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Thread: whats my age again?

  1. #1

    whats my age again?


    I read an blogpost that priest and trainees in the USA are 65 and 58. ... nghas.html

    Interesting really, why so old or young?
    And does it matter in the long run?
    Any thougths in the matter?

    Anyway, finished a review of jake fades, so i'm off for a coffeebreak.

    Remember to smile as buddha.


  2. #2

    Re: whats my age again?

    There is no real right time to understand that we are all going to die. Everyday this should be your-mine-their understanding. There is no why. One of my greatest friend ans sitter used to say Dogen's Zen is the path of no why anymore. No why.

    Then what? Who?

    Maybe not even that!

    Then how?

    Don't know...

    What's left?

    A few bones crossing and a skull on the top. Ageless. Just like a cloud or a blossom.
    Something like that...


    Taigu with Taigu

  3. #3

    Re: whats my age again?

    I can see that. You come to doing it full-time either when you're young and you don't have commitments yet, or when you're old and you can afford the time. Or both.

  4. #4

    Re: whats my age again?

    Well, those numbers should be taken with a grain of salt because we don't know exactly what "research" Dosho Port did to come up with those numbers. There are many younger teachers, trainees, and practitioners in America. When it comes to teachers, it makes sense to me that the average age would be high; it takes many years to ripen practice and understanding to become a good, well-rounded teacher. As for students, Buddhism is growing in popularity among younger folks (20s and 30s) and the average age of practitioners and number of younger practitioners really depends on the center you visit.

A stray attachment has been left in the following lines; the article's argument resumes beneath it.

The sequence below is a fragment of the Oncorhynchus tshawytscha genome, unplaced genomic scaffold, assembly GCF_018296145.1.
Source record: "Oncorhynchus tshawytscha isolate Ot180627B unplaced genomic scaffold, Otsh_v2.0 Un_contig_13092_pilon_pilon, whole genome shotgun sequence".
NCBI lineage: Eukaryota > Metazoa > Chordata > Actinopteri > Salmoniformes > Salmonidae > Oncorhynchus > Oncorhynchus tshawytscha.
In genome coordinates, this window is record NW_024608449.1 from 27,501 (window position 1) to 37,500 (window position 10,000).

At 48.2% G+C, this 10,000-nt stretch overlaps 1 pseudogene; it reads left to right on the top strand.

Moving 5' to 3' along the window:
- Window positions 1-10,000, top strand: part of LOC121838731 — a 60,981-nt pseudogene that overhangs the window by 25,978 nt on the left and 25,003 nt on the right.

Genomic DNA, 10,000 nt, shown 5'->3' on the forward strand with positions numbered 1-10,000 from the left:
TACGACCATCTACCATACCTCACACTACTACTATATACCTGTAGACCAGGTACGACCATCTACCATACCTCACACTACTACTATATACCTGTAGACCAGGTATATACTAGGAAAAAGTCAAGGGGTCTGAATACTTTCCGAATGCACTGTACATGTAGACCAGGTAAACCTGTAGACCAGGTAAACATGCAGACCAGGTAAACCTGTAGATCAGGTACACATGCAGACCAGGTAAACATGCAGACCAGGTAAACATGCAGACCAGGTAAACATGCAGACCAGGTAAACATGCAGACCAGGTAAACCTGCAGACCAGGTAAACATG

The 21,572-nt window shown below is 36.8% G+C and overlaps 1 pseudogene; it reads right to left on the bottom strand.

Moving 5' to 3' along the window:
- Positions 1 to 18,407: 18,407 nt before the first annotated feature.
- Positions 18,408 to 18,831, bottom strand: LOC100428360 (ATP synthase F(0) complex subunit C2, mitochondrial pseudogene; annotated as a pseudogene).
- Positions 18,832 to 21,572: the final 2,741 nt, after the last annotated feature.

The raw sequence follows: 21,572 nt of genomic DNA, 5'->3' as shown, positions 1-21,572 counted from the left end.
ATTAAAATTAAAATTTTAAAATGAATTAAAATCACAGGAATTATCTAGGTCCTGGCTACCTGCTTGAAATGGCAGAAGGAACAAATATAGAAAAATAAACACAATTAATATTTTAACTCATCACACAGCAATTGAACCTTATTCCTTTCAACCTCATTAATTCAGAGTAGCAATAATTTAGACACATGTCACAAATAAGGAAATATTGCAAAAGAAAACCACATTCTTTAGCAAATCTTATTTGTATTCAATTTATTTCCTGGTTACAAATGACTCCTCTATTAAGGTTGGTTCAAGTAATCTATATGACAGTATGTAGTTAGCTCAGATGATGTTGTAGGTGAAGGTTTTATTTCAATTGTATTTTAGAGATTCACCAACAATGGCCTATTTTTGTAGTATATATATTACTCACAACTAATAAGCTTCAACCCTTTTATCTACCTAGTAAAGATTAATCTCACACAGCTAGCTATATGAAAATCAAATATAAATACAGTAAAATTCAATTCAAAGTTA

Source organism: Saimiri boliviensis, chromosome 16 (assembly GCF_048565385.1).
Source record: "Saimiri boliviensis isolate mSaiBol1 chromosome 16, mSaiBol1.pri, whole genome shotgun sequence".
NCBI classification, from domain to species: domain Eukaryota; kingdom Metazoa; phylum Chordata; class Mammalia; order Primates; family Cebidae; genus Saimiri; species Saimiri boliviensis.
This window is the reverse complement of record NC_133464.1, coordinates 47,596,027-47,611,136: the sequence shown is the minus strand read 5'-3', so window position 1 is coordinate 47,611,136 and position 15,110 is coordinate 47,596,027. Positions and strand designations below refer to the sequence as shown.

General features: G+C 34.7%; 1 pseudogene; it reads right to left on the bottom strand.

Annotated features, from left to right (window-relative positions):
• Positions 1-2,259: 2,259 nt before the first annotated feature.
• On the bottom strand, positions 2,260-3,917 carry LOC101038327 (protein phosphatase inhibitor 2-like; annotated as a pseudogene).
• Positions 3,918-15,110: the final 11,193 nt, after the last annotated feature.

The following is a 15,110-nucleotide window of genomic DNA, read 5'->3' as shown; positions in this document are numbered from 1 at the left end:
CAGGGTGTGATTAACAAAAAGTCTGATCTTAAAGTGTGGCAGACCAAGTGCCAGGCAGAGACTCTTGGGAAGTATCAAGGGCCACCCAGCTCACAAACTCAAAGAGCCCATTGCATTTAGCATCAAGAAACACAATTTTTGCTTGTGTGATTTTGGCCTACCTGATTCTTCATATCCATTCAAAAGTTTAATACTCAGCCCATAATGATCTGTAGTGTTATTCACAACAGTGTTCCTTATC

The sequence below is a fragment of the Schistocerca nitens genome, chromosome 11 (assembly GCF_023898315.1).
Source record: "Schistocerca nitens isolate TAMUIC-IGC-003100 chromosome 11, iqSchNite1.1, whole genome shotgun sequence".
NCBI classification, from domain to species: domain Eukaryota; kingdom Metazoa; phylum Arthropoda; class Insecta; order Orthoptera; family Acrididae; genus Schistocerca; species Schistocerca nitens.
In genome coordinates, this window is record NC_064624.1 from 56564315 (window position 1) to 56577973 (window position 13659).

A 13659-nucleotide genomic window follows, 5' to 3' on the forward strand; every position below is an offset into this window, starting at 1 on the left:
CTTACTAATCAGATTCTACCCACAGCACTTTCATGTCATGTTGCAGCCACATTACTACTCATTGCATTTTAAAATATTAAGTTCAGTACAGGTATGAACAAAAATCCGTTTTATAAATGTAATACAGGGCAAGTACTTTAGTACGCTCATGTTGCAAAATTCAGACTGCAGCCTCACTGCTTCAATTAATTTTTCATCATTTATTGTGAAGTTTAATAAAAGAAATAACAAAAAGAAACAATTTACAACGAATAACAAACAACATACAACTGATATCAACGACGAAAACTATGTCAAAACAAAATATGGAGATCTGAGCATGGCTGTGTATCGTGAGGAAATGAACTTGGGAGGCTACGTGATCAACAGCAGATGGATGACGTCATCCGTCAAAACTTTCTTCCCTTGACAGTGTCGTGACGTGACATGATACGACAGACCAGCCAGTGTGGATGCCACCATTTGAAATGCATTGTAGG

5. #5

    Re: whats my age again?

    Quote Originally Posted by Stephanie
    Well, those numbers should be taken with a grain of salt because we don't know exactly what "research" Dosho Port did to come up with those numbers.
    Agreed as I am always a bit skeptical when people start quoting stats, but do not discuss the methodology. Nevertheless, there does seem to be concern in the Buddhist community that as the baby boomers, pass away so will the growth of Buddhism in the west. Buddhist Geeks have had number of interesting discussions on their podcasts and some point to how technology may mitigate the effects of losing the baby boomer generation. There have been a couple of shows in which this topic is addressed one cited below:



  6. #6
    Member roky's Avatar
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    Jul 2008
    silver city, new mexico, usa

    Re: whats my age again?

    i'm attracted to the post title -- i literally have to ask myself this question almost daily, and on the rare occasions that i'm caught by a mirror, "who is that?" -- the age thing is so strange, since the "inner" experience feels the same as when i was 8 -- i guess the difference i've noticed is that now my immediate age-peers are all dropping away, to death -- that happened much less when i was 8 -- unless i was born in the third-world, without the luxury of a healthy childhood

    hi steph, gassho, roky

  7. #7

    Re: whats my age again?

    One of my most favorite quotes on the subject of age actually comes from the character "Chiun" in Remo Williams. Remo asks Chiun how old he is anyway, and Chun responds:

    "For a turnip, I am very old. For a head of lettuce even more so. For a mountain, I am barely begun in years. For a man, I am just right."

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